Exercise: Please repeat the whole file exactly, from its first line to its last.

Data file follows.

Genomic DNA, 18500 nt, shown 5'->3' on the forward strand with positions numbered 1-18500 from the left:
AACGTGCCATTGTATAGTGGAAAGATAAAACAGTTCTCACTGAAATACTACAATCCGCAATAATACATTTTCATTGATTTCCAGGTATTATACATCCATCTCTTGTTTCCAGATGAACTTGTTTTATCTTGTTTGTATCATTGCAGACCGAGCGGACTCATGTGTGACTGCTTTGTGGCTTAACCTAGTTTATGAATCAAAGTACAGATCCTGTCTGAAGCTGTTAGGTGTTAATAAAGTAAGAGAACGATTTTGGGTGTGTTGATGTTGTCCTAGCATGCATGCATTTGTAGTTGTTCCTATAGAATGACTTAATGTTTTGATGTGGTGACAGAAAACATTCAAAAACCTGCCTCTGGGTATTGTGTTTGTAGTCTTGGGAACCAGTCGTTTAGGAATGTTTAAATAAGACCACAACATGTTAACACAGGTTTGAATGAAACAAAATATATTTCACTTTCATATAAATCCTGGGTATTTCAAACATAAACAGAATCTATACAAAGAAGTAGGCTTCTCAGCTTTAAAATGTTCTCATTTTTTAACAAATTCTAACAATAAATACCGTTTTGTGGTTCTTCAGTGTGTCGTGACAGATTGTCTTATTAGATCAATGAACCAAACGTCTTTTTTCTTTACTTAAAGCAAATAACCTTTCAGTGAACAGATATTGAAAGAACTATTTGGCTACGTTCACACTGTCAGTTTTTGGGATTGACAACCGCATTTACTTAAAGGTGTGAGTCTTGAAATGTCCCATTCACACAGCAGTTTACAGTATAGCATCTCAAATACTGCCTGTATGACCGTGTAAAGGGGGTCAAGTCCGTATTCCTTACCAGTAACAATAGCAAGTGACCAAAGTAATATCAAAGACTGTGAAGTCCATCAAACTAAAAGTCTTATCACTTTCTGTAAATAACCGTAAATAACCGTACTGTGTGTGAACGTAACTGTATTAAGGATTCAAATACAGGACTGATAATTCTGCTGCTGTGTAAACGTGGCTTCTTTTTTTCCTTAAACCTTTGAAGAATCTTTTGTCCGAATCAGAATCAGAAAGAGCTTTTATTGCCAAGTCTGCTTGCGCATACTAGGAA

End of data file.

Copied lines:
Genomic DNA, 18500 nt, shown 5'->3' on the forward strand with positions numbered 1-18500 from the left:
AACGTGCCATTGTATAGTGGAAAGATAAAACAGTTCTCACTGAAATACTACAATCCGCAATAATACATTTTCATTGATTTCCAGGTATTATACATCCATCTCTTGTTTCCAGATGAACTTGTTTTATCTTGTTTGTATCATTGCAGACCGAGCGGACTCATGTGTGACTGCTTTGTGGCTTAACCTAGTTTATGAATCAAAGTACAGATCCTGTCTGAAGCTGTTAGGTGTTAATAAAGTAAGAGAACGATTTTGGGTGTGTTGATGTTGTCCTAGCATGCATGCATTTGTAGTTGTTCCTATAGAATGACTTAATGTTTTGATGTGGTGACAGAAAACATTCAAAAACCTGCCTCTGGGTATTGTGTTTGTAGTCTTGGGAACCAGTCGTTTAGGAATGTTTAAATAAGACCACAACATGTTAACACAGGTTTGAATGAAACAAAATATATTTCACTTTCATATAAATCCTGGGTATTTCAAACATAAACAGAATCTATACAAAGAAGTAGGCTTCTCAGCTTTAAAATGTTCTCATTTTTTAACAAATTCTAACAATAAATACCGTTTTGTGGTTCTTCAGTGTGTCGTGACAGATTGTCTTATTAGATCAATGAACCAAACGTCTTTTTTCTTTACTTAAAGCAAATAACCTTTCAGTGAACAGATATTGAAAGAACTATTTGGCTACGTTCACACTGTCAGTTTTTGGGATTGACAACCGCATTTACTTAAAGGTGTGAGTCTTGAAATGTCCCATTCACACAGCAGTTTACAGTATAGCATCTCAAATACTGCCTGTATGACCGTGTAAAGGGGGTCAAGTCCGTATTCCTTACCAGTAACAATAGCAAGTGACCAAAGTAATATCAAAGACTGTGAAGTCCATCAAACTAAAAGTCTTATCACTTTCTGTAAATAACCGTAAATAACCGTACTGTGTGTGAACGTAACTGTATTAAGGATTCAAATACAGGACTGATAATTCTGCTGCTGTGTAAACGTGGCTTCTTTTTTTCCTTAAACCTTTGAAGAATCTTTTGTCCGAATCAGAATCAGAAAGAGCTTTTATTGCCAAGTCTGCTTGCGCATACTAGGAA